How to Calculate Liquidation Preference in a Startup Business Venture Capital Financing Term Sheet
What is liquidation preference?
Liquidation preference refers to preferred shareholders’ rights to receive a certain amount for the preferred shares they hold in preference to common shareholders in the event that the company goes into liquidation.
The scope of liquidation preference varies between different term sheets. Some may be extremely favorable to investors, some may be less. However, the purpose of liquidation preference is such that in the event a company goes into liquidation, preferred shareholders will always get something back for their preferred shares before common shareholders get anything. In other words, they will always get more than common shareholders. It is possible that common shareholders will get nothing if the company does not even have enough assets to settle the preference amount.
Venture Tech Ltd. has 5,000,000 common shares outstanding.
In a Series A financing, Investors A invests $2,000,000 in return for 2,500,000 Series A Preferred Shares (i.e., purchase price per share = $0.8).
The term sheet of this Series A round provides that:
In the event of a liquidation event, the preferred shareholders will be entitled to receive in preference to common shareholders an amount equal to 2 times the purchase price per share, plus declared and unpaid dividends (the “Initial Payment”). After the Initial Payment has been made in full, any assets remaining shall be distributed to the preferred shareholders (on an as-converted basis) and common shareholders on a pro rata basis.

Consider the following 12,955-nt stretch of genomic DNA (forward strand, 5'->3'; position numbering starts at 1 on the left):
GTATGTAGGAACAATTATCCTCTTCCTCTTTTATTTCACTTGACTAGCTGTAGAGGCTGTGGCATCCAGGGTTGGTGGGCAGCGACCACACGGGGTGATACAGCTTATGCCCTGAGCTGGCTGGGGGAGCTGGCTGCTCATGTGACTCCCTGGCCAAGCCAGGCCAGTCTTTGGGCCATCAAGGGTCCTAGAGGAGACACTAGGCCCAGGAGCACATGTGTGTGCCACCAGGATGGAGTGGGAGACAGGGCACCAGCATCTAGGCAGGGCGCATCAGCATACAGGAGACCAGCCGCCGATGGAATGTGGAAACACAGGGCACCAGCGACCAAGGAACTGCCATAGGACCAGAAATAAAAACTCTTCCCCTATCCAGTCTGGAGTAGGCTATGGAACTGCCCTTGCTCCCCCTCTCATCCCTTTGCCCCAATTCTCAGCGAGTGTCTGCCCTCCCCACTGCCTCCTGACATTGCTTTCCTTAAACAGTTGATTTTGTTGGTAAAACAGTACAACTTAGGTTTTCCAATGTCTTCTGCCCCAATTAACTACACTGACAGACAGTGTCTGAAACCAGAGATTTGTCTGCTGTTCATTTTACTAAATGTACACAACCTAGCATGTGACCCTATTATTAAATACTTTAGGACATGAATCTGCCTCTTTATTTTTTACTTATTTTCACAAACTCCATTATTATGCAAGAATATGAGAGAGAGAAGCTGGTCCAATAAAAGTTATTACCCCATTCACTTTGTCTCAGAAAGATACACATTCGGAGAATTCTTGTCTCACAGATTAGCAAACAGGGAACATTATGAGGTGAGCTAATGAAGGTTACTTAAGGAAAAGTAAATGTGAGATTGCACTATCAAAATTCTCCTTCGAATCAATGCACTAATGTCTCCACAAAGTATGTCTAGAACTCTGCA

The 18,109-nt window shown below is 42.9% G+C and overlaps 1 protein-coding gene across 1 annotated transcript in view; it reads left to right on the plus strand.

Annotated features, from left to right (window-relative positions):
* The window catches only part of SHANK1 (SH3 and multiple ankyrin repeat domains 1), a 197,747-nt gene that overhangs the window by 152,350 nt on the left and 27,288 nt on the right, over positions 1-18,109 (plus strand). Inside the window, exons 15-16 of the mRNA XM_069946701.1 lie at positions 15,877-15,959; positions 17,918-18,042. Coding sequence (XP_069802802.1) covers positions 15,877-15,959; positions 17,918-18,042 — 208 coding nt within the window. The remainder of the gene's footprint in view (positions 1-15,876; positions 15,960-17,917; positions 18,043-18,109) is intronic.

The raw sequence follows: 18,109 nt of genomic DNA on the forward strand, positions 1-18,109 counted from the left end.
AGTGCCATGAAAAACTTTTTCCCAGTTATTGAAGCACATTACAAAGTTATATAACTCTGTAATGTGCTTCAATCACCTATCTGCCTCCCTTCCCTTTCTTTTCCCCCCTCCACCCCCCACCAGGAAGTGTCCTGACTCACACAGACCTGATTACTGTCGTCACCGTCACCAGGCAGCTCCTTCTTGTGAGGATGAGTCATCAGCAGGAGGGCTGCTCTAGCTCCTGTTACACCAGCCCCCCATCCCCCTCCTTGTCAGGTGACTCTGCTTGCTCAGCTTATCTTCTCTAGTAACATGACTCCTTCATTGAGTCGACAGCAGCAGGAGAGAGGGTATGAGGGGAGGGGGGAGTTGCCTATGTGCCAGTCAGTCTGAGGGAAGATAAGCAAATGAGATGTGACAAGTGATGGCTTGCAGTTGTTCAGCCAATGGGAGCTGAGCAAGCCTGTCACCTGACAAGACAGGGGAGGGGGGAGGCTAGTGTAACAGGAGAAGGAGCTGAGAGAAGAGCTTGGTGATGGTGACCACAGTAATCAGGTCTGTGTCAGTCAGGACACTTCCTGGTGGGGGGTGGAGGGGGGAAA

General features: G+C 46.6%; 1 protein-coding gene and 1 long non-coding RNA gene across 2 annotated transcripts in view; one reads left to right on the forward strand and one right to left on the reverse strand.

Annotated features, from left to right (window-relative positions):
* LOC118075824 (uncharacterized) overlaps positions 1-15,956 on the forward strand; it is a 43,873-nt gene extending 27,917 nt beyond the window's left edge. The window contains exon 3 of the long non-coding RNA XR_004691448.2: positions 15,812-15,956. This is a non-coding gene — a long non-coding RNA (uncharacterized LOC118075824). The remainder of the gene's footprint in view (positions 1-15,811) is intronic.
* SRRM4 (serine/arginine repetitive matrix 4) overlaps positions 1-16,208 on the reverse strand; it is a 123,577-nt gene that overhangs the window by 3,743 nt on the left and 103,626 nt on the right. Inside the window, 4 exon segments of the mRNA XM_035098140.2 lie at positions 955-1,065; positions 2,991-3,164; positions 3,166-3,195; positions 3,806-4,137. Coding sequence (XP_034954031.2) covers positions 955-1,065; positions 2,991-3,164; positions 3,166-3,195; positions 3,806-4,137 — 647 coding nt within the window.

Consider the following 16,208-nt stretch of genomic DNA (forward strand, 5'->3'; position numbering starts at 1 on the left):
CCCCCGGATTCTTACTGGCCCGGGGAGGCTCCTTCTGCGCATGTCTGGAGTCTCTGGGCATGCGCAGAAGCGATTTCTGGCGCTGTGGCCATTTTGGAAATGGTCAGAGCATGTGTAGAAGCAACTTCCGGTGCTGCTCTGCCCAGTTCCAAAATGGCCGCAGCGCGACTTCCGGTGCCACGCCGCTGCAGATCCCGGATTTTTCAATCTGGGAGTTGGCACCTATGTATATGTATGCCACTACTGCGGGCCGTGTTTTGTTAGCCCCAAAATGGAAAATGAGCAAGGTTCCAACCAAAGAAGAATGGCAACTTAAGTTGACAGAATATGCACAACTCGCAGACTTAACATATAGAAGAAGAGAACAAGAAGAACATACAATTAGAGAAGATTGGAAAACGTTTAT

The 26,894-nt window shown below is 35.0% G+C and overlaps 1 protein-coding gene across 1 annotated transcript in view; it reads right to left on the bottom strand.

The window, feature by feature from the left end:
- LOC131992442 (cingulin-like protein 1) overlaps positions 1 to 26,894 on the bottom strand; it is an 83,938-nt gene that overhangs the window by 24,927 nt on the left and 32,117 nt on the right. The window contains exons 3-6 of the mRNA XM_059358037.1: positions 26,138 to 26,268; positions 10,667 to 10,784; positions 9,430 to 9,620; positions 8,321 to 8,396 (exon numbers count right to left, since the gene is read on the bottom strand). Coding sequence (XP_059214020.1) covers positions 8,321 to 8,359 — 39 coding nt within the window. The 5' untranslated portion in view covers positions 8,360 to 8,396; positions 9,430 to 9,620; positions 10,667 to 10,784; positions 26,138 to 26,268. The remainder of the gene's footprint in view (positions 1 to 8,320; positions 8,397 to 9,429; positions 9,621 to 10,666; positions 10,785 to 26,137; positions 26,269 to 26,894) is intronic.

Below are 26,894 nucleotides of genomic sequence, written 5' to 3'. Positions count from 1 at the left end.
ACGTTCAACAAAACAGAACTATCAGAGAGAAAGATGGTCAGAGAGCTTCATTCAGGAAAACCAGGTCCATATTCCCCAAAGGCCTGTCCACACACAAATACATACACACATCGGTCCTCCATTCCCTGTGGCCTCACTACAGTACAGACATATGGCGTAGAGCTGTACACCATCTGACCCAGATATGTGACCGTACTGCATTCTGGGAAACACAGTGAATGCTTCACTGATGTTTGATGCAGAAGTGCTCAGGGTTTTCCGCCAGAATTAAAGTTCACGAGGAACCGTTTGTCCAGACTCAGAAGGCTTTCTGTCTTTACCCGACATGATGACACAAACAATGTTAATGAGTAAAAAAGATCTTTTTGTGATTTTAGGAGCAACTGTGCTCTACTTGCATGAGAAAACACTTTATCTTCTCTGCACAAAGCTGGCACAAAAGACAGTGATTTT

NOW, Venture Tech Ltd. goes into liquidation and the sale price is US$6 million.
Assuming no declared and unpaid dividends, and all other senior debts, e.g., employees’ wages, secured debts, etc., have all been settled:
How much will the preferred shareholders get?
They first get US$0.8 x 2 = US$1.6 for every preferred shares they hold.
Therefore, the Initial Payment is US$1.6 x 2.5 million = US$4 million.
This gives US$2 million ($6 – $4 million) remaining, which shall be distributed to the preferred shareholders and common shareholders on a pro rata basis.
Therefore, preferred shareholders will get a further US$2 million x 2.5 / 7.5 = US$666,666.
I.e., a total of US$4,666.666.
The common shareholders will get a total of US$2 million x 4 / 7.5 = US$1.333,333.
Total = US$4,666,666 + US$1,333,333 = US$6 million
Following example A above, let’s say this time the sale price is US$10 million.
They will get a total of $4 million (the Initial Payment) + $6 million x 2.5 / 7.5 = $6 million
The common shareholders will get a total of $4 million.
Example C (company favored):
Let’s give it a twist. This time everything is the same as above except that the total amount the preferred shareholders will get for each preferred share they hold is capped at 4 times the purchase price per share.
In other words, they first get 2 times the purchase price per share in preference to common shareholders (i.e., the Initial Payment as in Example A and B). All remaining assets will then be distributed among them and common shareholders until the preferred shareholders have received 4 times the purchase price per share (plus unpaid but declared payment, and the Initial Payment). All remaining assets thereafter will be distributed among all common shareholders on a pro rata basis.
NOW, let’s do the math:
Putting aside the sale price, since the maximum total amount the preferred shareholders can get is capped at 4 times the purchase price per price, they in any event will get no more than 4 x $2 million = $8 million (however high the sale price may be).
What is the break even point for the sale price?
Let y be the break even sale price:
(y – 4) (2.5 / 7.5) = 8 – 4
y = 16
Therefore, the break even sale price is US$16 million.
Therefore, the sale price must be at least US$16 million for the preferred shareholders to get US$8 million. If the sale price exceeds US$16 million, they will still get only US8 million, since the maximum amount they can get is capped.
That’s why by setting a cap on the liquidation amount the preferred shareholders can get is company-favored.